Why The Miami Heat Should Aim For The Seventh Seed - Heat Nation
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Why The Miami Heat Should Aim For The Seventh Seed

Why The Miami Heat Should Aim For The Seventh Seed

When it comes to the 2015 NBA playoffs, the Miami Heat are just hoping to sneak in.

At the current moment, the Heat are 34-40 with eight games remaining. If the playoffs started today, they would be the seventh seed. The Milwaukee Bucks, despite winning just two of their last 10 games are marked down as the Eastern Conference’s sixth seed at a record of 36-38. Meanwhile, the Brooklyn Nets lag just a half-game behind Miami as the conference’s eighth seed at 33-40.

The 2014-15 season hasn’t been just one marked with mediocrity for the Heat—it’s been a season filled with frustrating play. It’s hard to grasp this statistic, but it’s one that displays just how below-average Miami has been this season. The Heat have yet to win more than three consecutive games this year.

You can pinpoint many reasons for the team’s disappointing play—the defection of LeBron James, the injuries to Josh McRoberts and Chris Bosh, or simply the lack of chemistry for a team that had a major overhaul at the trade deadline.

After the Heat fell to the San Antonio Spurs on Tuesday night, Dwyane Wade couldn’t help but comment on the team’s lack of ability to stay healthy:

“The people [who are] playing, it’s not that they’re healthy. They’re just good enough to play. … Is it mind-boggling every day when we walk in here and we don’t know who is going to play? Yes, it has been different. It has been a bizarre season, and we’ve just got to keep going until we can’t anymore.”

Luckily for Miami, though they dropped into a tie with the Nets in the loss column, they do hold the tiebreaker over Brooklyn. However, teams such as the Boston Celtics, Indiana Pacers and Charlotte Hornets lag two-and-a-half games or less behind the Heat for one of the East’s last two playoff spots.

Furthermore, Wade isn’t a big proponent on playoff seeding. He just wants to get in. Following the Heat’s 93-75 loss to the Oklahoma City Thunder on March 22, the shooting guard had this to say about seeding:

“When you look at it, you wanna see who wins and loses. For me, we gotta win basketball games. It’s only as important as how many games you can win. When you get done is where you end up. We are trying to win every one so seeding is not that important. I don’t think it really matters because you just wanna be in the playoffs. Wherever you end up is what you deserve.”

While the team has been less than stellar in 2015, it doesn’t mean they should give up all hope. Anything can happen in the playoffs.

Since anything can happen in the playoffs, the Heat are right where they need to be—at the seventh spot.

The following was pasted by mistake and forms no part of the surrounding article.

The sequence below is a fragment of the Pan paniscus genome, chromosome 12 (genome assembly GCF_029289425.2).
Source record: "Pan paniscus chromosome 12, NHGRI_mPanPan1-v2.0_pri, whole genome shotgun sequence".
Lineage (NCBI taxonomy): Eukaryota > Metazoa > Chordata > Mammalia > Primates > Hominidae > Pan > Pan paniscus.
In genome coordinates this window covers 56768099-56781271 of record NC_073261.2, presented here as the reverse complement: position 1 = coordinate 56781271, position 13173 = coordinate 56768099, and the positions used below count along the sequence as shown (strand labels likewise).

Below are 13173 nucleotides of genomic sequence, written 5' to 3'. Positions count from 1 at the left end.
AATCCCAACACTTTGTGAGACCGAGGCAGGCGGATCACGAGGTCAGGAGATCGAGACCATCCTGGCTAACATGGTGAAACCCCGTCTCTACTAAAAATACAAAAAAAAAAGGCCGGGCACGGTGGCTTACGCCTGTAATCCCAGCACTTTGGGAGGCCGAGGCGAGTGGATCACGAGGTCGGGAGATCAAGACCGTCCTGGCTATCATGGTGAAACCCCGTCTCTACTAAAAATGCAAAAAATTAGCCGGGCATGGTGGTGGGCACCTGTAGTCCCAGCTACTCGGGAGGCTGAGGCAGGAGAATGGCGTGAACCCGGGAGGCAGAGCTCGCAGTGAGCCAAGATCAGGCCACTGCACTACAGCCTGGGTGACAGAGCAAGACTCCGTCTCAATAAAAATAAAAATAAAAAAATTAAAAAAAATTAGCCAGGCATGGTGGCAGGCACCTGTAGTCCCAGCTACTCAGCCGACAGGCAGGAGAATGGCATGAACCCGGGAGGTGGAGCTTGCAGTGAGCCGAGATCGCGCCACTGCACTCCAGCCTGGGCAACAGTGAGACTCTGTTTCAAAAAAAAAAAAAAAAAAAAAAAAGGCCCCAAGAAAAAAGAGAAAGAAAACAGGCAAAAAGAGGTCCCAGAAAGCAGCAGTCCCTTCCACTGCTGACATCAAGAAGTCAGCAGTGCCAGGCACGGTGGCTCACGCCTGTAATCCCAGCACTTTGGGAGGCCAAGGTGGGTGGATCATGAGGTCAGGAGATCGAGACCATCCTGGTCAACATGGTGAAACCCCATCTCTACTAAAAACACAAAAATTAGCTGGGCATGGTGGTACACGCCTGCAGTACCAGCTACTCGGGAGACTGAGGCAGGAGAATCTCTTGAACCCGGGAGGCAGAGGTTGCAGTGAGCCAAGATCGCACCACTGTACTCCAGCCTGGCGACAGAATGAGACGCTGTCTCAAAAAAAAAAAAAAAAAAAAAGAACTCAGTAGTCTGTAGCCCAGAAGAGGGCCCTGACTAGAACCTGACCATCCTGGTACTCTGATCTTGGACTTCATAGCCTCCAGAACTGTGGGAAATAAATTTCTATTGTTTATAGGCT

Heat personnel and Heat Nation should hope Miami enters the playoffs where they’ve been slotted for most of the post All-Star break.

Why? The Cleveland Cavaliers are slotted at the second spot in the East.

If Miami has any sort of chance of knocking off one of the higher seeds in the first round, it would be none other than the Cavs.

Center Hassan Whiteside has been giving the Cavs problems all season long.

Center Hassan Whiteside has been giving the Cavs problems all season long.

The Heat hold a 2-1 series lead over Cleveland this season, with convincing victories on Christmas Day (101-91) and March 16 (106-92). Both teams will cap the season series when they play on Thursday night at Quicken Loans Arena.

Heat fans came to the realization a long time ago that this team wasn’t going to win a championship. Hell, it would be considered an accomplishment for this team just to make the postseason after everything this organization has gone through.

However, you don’t play 82 games just to say you made it. Heck, the Heat are four-time Eastern Conference defending champions, so there’s a little bit of pride that comes with the territory.

Despite Cleveland being considered one of the hottest teams in the calendar year of 2015, Miami has shown the ability to match up with them well.

In the two teams’ recent meeting on March 16, the Heat led 56-38 in the second quarter and by as many as 25 points in the third quarter. LeBron was held to just of 8-of-19 shooting while Kyrie Irving was held to 5-of-15 from the field.

To the surprise of no one, the Heat are more than capable of slowing down James. After all, they had four consecutive years of practices with the guy and learned some of his tendencies and weaknesses along the way.

With the exception of Goran Dragic, both teams play at a slower pace. This plays into Miami’s hands, as they are capable of playing good team defense when motivated, combined with the ability of Wade to dominate games offensively in half-court sets.

Even outside of the X’s and O’s of how both teams match up, factor in the outside ramifications. Although this is not considered a rivalry (yet), the Cavs and the Heat have been locked at the hip due to the career of LeBron. After all, it was James who Cleveland for Miami in 2010, only to leave Miami to go back to Cleveland in 2014.

Due to the departure of one player, both the Cavaliers and the Heat’s championship aspirations changed immediately. Cleveland went from a below-average Eastern Conference team to the second-best team in the conference after just a year, while Miami went from four-time Eastern Conference champions to just battling for a playoff spot.

Of all of the possible first round playoff matchups for the Heat, Cleveland would present the ultimate motivation factor for a team still recovering after losing this generation’s best player through free agency.

After all, wouldn’t that be the perfect conclusion to an otherwise forgettable season for the Heat?

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